Industry Voices

Jessica Saller | Head of Business Marketing | Hearst

By Jess Browne-Swinburne

15 Apr 2020

As our lives change dramatically we look for continuity in the places we trust. For many that is the magazine subscription delivered through their door each week, full of the positive, life-affirming content they are looking for.

As a print publisher and a content and experience business, Hearst must focus on maintaining this relationship with clients as well as readers. Jessica Saller, Head of Business Marketing at Hearst explains how they have adapted their strategy to focus on more regular and valuable communication with clients.

What made you want to work in the publishing industry

I have a tremendous respect for journalists; it’s been an honour and a pleasure to work with many of them. The media plays a vital role in modern society and I am proud to do my small part to make sure that quality journalism thrives. Magazine journalism, in particular, can bring important issues to light in real, relatable human terms, spurring groundswells of change. Of course, magazine brands also provide much needed escapism - it’s such a pleasure to lose oneself in the pages of a whimsical fashion spread!

I am unsurprisingly a massive media consumer, so it seemed only natural to work in the industry. I’ve got several newspaper, weekly news magazine and trade magazine subscriptions and even before I joined the company I read quite a few of the Hearst titles each month. I still get excited when the new issues hit newsstands.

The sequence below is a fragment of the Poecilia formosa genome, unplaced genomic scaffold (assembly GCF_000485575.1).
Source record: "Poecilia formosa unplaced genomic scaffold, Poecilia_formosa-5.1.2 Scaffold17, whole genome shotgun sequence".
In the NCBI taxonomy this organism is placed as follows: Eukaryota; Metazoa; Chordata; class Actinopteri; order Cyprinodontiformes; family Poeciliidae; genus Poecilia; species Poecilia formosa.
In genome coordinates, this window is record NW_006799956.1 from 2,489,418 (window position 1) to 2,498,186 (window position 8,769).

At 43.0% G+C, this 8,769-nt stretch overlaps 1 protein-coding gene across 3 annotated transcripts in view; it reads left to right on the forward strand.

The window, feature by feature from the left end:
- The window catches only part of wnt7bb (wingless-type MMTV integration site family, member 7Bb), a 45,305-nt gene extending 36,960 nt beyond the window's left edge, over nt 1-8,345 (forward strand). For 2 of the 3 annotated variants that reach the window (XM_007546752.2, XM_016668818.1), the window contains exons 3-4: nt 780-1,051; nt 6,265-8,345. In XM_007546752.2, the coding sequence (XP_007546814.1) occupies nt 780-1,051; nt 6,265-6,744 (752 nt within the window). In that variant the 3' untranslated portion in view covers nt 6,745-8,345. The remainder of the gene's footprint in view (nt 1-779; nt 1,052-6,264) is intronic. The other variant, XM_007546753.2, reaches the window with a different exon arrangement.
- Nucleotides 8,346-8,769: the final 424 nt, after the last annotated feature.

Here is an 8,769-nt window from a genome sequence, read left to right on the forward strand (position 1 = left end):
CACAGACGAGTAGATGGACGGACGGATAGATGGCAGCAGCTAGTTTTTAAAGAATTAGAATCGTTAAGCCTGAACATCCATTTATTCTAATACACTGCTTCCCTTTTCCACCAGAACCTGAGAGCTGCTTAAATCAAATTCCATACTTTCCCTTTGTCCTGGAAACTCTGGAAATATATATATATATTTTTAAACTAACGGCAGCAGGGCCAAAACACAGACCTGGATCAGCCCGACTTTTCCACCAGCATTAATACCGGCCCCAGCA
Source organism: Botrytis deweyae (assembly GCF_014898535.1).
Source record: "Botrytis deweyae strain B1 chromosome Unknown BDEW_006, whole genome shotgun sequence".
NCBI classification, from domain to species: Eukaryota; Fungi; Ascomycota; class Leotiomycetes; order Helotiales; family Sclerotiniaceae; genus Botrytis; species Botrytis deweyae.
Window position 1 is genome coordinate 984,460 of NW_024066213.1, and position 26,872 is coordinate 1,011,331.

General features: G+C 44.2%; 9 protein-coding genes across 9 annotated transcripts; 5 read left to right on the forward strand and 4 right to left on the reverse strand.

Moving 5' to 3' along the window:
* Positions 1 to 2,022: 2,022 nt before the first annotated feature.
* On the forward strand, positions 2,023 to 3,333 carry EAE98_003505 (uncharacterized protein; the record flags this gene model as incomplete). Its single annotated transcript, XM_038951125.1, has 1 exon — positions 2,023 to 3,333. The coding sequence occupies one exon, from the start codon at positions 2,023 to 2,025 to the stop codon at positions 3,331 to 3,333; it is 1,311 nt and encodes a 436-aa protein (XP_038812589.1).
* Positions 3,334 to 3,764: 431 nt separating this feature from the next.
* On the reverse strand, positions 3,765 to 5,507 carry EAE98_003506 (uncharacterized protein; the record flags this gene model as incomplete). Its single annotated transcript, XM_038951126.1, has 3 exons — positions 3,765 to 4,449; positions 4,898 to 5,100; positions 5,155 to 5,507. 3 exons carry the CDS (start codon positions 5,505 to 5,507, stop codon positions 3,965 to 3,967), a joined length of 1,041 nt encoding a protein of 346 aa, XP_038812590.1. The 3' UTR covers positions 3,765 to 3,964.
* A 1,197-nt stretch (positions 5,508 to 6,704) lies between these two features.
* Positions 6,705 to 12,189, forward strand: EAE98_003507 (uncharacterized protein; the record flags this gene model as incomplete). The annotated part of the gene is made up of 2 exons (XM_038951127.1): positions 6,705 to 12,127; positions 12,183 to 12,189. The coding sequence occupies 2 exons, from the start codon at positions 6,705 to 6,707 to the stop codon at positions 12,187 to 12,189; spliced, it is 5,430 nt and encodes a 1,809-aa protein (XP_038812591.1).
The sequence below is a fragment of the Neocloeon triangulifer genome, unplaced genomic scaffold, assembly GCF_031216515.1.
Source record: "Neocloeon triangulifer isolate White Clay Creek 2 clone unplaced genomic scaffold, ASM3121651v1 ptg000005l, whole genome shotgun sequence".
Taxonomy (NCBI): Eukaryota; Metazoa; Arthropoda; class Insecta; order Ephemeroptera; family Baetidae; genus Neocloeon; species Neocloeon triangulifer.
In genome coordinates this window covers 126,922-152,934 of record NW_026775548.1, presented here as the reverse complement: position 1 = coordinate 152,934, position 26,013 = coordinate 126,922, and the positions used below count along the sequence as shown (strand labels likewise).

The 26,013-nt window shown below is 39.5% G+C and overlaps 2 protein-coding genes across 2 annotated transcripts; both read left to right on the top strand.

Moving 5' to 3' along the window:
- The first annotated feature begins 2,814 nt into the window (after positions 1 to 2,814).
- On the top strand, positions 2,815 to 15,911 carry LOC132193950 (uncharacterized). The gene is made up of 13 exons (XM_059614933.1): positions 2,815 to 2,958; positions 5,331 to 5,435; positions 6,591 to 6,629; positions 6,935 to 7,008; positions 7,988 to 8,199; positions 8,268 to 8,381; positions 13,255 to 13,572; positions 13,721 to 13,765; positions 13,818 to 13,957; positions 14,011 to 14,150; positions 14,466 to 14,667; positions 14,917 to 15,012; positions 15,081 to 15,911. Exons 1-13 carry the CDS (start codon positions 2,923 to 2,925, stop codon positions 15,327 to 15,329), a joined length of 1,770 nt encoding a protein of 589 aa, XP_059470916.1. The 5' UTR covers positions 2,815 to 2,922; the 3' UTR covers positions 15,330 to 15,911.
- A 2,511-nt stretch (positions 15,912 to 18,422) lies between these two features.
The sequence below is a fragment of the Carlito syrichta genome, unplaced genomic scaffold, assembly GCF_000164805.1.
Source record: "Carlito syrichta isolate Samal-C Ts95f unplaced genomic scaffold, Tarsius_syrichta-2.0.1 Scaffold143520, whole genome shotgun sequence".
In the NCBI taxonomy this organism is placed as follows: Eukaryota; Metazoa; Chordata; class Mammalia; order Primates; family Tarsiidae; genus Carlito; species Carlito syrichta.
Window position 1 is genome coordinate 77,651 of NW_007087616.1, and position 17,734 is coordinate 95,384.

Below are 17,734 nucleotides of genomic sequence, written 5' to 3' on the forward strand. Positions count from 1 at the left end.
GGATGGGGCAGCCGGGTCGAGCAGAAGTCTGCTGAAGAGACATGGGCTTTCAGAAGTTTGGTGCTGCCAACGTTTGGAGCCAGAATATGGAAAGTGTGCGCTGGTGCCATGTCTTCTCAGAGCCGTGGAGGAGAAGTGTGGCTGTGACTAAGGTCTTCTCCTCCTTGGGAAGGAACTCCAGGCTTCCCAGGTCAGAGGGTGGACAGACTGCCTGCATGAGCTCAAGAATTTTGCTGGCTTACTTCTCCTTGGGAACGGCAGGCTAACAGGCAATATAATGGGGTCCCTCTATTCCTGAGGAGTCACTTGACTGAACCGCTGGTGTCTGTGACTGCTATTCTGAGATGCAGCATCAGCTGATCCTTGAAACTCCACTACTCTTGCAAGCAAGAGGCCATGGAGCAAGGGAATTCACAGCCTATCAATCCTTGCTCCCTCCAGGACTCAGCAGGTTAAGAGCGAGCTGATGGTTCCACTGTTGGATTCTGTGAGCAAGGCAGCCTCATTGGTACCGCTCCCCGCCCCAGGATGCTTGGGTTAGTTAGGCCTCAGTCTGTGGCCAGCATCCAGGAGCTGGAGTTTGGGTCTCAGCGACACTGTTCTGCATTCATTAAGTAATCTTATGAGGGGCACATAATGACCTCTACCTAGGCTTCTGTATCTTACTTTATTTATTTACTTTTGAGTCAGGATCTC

Chart your career from the start to where you are now.

I started my career in PR at an agency in New York City where I came to understand the media landscape quickly and soon found that I was often acting as a one-woman marketing department for many of my clients, thinking about digital and social media content and strategy for them. So, it was natural to transition into marketing, first in a digital role, then as a generalist at VEVO and later leading the team at The Associated Press, before joining Hearst.

I think the red thread that has joined all of my work experience together has been that I really like to work at companies that are producing best-in-class content; it’s always easier to market what you believe in.

How have you adapted Hearst’s B2B marketing strategy as the coronavirus crisis has developed?